Nothing spells Christmas season like standing on a ladder as the wind blows trying to hang lights.
That was my day Friday as my wife and I took advantage of the warm weather to put up our Christmas lights.
Like most days in Nebraska, the wind was blowing, making it a slightly less than perfect day but still nice enough to put up the lights.
Earlier in the day we went with our daughter, Claire, and her husband, Trent, to a tree farm to pick out Christmas trees for our respective homes.
Unlike the romanticized version of finding the perfect tree, It never takes us too long to pick out a tree, and we don’t cut our own. We find the one we like, tell one of the people wandering around the tree farm, pay for it and watch as they tie it to the top of our car.
Then we drive home, battle to get it to stand up straight in the tree stand, water it, and eventually it gets decorated.
Decorating is one of those things that was more fun as child then as an adult.
It means lugging plastic tubs of decorations upstairs, taking down all the fall decorations my wife has around the house and replacing them with Christmas decorations.
We always have two trees, a real one and an artificial tree. We got smart a few years ago and decided not to take apart the artificial tree. We just cover it and take it downstairs to store. Saves a lot of hassles.
There is still a lot of work to do. Both trees need decorating, and with the kids out of the house, it falls on us — and by us I mean mostly my wife — to decorate the trees.
My wife has a great touch for decorating, and the house always looks great, so I just stay out of the way.
Every year we talk about doing a little less, but then we get in the spirit and do as much if not more than in the past because, after all, it’s Christmas.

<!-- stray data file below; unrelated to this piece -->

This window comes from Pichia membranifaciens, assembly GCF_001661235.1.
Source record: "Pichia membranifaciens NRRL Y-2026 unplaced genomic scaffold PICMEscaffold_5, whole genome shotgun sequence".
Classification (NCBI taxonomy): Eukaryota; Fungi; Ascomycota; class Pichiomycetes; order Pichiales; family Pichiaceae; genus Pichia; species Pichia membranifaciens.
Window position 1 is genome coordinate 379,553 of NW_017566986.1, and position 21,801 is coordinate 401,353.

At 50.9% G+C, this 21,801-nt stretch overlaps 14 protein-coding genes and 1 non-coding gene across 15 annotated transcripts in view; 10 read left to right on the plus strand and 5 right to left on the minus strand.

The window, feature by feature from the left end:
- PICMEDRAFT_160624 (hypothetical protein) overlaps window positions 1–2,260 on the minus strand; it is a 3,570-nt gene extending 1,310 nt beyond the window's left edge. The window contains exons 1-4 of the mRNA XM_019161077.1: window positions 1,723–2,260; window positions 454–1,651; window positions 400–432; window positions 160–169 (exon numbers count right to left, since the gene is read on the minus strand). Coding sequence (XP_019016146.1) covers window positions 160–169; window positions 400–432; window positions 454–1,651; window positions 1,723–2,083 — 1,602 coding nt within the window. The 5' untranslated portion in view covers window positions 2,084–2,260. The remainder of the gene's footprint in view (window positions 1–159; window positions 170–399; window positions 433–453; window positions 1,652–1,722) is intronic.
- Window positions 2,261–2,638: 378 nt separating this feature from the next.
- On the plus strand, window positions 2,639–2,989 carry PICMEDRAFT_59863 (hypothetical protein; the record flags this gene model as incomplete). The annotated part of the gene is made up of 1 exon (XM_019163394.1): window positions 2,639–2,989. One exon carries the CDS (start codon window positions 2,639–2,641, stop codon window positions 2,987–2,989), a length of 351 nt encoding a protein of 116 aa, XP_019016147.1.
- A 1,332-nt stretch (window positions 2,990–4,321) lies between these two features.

I don’t think our kids would ever want us to not decorate as much, and I don’t blame them.
I remember coming home from college after my dad had died and my mom didn’t have a tree and the house was pretty sparse, and it didn't feel like the same home that used to be filled with Christmas decorations.
It wasn’t Mom’s fault, she just didn’t see a need to do as much with all the kids grown and out of the house.
Our kids are living on their own now, but they still come home for Christmas, and as long as they do the house will look like the one they grew up in.
That’s why I ignore my fear of heights, hang on to the ladder and the wind shakes it to hang lights.
That’s why my wife will decorate the house like she has since we were married.
That’s why the season seems so special for everyone. It’s all the work we put in, not for ourselves, but for the ones we love the most, so we all can make and share memories that last long after the lights have come down and the decorations have been put away.
Patrick Murphy, editor-publisher of the Humphrey Democrat and Newman Grove Reporter in Nebraska, is a former assistant managing editor of The Telegram.